317    That conclusion is not called into question by the line of argument of the applicants according to which one of them, namely Global Silicones Council, represents the interests of the silicone industry worldwide, meaning that the restrictions process leading to the adoption of the contested regulation constituted de facto proceedings initiated against it. In short, according to them, the contested regulation, under cover of general application, is of individual scope. Lastly, in specifically but de facto targeting Global Silicones Council, the contested regulation, according to the applicants, affected all the members of that association.

318    That argument is not convincing. The applicants’ arguments confirm, on the contrary, the general application of the contested regulation. If Global Silicones Council does in fact represent the interests of the sector on the global level, and thus a significant portion if not all of the operators active on that market, and if all the members of that association are affected by the contested regulation, that demonstrates the general application of that regulation. A rule which applies to all the persons concerned, or to a large majority of them, is a priori a rule of general application.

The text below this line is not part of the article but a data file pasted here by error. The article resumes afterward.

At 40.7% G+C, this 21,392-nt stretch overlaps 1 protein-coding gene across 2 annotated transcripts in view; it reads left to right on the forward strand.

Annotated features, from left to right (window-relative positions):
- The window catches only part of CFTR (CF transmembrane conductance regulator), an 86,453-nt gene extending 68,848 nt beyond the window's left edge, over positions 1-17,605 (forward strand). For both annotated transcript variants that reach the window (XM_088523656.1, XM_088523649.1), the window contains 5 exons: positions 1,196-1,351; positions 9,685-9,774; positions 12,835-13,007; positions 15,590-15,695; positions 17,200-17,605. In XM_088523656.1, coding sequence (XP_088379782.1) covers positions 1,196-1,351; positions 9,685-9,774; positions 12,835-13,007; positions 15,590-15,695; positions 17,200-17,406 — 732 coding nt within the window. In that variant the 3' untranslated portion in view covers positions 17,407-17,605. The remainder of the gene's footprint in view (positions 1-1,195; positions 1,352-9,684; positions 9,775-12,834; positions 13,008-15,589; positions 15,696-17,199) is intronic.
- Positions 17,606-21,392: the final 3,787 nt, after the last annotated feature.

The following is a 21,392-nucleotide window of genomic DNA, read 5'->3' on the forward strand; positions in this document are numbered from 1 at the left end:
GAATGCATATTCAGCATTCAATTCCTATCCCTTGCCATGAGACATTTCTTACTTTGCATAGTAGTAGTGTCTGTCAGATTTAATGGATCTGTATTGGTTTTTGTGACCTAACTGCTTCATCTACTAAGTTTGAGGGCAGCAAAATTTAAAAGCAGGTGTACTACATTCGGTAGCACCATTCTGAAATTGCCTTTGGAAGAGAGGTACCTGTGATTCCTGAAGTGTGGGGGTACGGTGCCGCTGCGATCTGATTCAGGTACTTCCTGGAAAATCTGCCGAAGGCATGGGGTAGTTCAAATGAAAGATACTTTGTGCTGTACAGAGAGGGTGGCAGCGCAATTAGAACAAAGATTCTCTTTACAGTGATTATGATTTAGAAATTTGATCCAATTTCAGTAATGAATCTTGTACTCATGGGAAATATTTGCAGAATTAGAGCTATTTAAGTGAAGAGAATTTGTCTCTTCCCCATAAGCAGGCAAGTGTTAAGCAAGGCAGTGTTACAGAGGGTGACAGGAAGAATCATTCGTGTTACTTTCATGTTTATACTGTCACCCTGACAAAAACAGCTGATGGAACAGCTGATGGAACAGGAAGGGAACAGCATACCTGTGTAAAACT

319    Consequently, the applicants’ line of argument according to which the contested regulation was adopted de facto against Global Silicones Council and according to which, therefore, Global Silicones Council could validly invoke a breach of its rights of defence and of its right to be heard must be rejected.

320    Moreover, no provision in Articles 68 to 73 of Regulation No 1907/2006, strictly speaking, guarantees a right to be heard to interested parties. At most, Article 69(6)(a) and Article 71(1) of Regulation No 1907/2006 grant those parties the right to submit ‘comments’ which ECHA (the RAC and the SEAC) is to ‘take into account’.